February 12, 2012

Escape From New York

John Carpenter's trash-art action yarn Escape From New York (1981) has two things going for it: Kurt Russell's bad-ass performance as Snake Plissken, and a gritty, pulpy atmosphere that transcends its paper-thin storyline. The film is set in the near future, where Manhattan Island has been transformed into the country's lone maximum security prison. (Presumably there was low interest in preserving the Big Apple's iconic cultural monuments and history.) When the President's plane goes down inside the premises, the government makes a deal with a war criminal, Snake Plissken, to rescue the President in exchange for his freedom.

This was Carpenter's fifth feature film, coming off the phenomenal success of Halloween (1978) and the moderate success of The Fog (1980), but more closely related to his cult thriller Assault on Precinct 13 (1976). Both Escape and Assault have a certain neo-Western apathy for cinematic niceties, an attitude Carpenter seems to apply to all his movies. He's in love with those 1950s Westerns by Howard Hawks and he seems to have embedded into his movies a sort of synthetic sense of Los Angeles cool, even when the setting isn't L.A.

The problem with Escape From New York is that it never builds enough momentum to sustain its intriguing but problematic story. The idea feels like something contrived by a 12-year-old kid. It has wonderful cinematic possibilities, but Carpenter seems to have written this in a hurry, or perhaps when he decided to make this movie (he had written the screenplay years earlier) he didn't revise it. There are kinks in the plot, most embarrassingly the incredulous prospect of getting all the law-abiding Manhattanites to give up their jobs and their homes and their lives and leave the city to the underworld of criminals that inherit it in this movie.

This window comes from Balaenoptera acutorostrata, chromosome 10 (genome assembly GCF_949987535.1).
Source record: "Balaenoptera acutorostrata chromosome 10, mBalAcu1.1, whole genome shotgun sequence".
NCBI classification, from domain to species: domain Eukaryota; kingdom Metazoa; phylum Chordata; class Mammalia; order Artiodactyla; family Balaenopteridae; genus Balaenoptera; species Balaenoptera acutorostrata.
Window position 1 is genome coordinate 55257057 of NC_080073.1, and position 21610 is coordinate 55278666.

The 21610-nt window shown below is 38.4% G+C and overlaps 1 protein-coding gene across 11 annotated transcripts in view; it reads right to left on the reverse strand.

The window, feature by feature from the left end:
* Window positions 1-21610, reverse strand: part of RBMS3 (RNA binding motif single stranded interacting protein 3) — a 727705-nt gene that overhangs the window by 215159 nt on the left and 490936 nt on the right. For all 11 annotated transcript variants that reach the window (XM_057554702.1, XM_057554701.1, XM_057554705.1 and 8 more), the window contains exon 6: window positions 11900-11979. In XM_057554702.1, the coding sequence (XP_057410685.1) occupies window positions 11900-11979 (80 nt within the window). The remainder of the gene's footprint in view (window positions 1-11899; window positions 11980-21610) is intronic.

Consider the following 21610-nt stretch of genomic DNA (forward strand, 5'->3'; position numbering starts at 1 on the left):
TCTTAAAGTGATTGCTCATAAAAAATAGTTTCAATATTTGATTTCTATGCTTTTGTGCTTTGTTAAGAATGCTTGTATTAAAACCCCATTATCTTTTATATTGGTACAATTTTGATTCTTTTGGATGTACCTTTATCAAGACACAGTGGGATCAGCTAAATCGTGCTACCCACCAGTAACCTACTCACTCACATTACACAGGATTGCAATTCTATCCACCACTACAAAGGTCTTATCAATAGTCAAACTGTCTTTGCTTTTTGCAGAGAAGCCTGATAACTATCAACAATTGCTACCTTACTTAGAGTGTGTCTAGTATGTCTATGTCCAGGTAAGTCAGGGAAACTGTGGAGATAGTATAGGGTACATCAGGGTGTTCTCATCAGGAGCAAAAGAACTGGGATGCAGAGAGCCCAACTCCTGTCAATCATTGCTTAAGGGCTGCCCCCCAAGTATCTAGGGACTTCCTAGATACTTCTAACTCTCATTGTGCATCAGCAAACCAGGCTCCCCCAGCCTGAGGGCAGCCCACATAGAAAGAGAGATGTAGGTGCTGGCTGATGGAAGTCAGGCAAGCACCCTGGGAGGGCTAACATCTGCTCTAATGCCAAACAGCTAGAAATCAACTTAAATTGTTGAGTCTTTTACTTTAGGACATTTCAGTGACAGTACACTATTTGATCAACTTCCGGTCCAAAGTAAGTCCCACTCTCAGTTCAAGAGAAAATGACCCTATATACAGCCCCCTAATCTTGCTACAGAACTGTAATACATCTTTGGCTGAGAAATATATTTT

The film itself looks like a comic book, and it's this dark, guttery, gloomy, nightmare-metropolis  production design that really makes Escape From New York a fun diversion, despite its shortcomings. You can tell the film's money pool wasn't too deep, and in a way, the shoestring budget works for it. It's a throwback to the  B movies that probably made Carpenter want to make movies when he was a kid.

The film was shot by Dean Cundey, who did the cinematography for several Carpenter films, and produced by long-time Carpenter collaborator Debra Hill. It moves along without much sense, but you find ways to enjoy yourself anyway.

The cast of stock characters, poorly fleshed out (such a shame, considering the collection of talent assembled), includes Adrienne Barbeau (whose wonderful comic abilities are barely used), Lee Van Cleef, Donald Pleasence, Harry Dean Stanton, Isaac Hayes, Ernest Borgnine, Tom Atkins, and Charles Cyphers.

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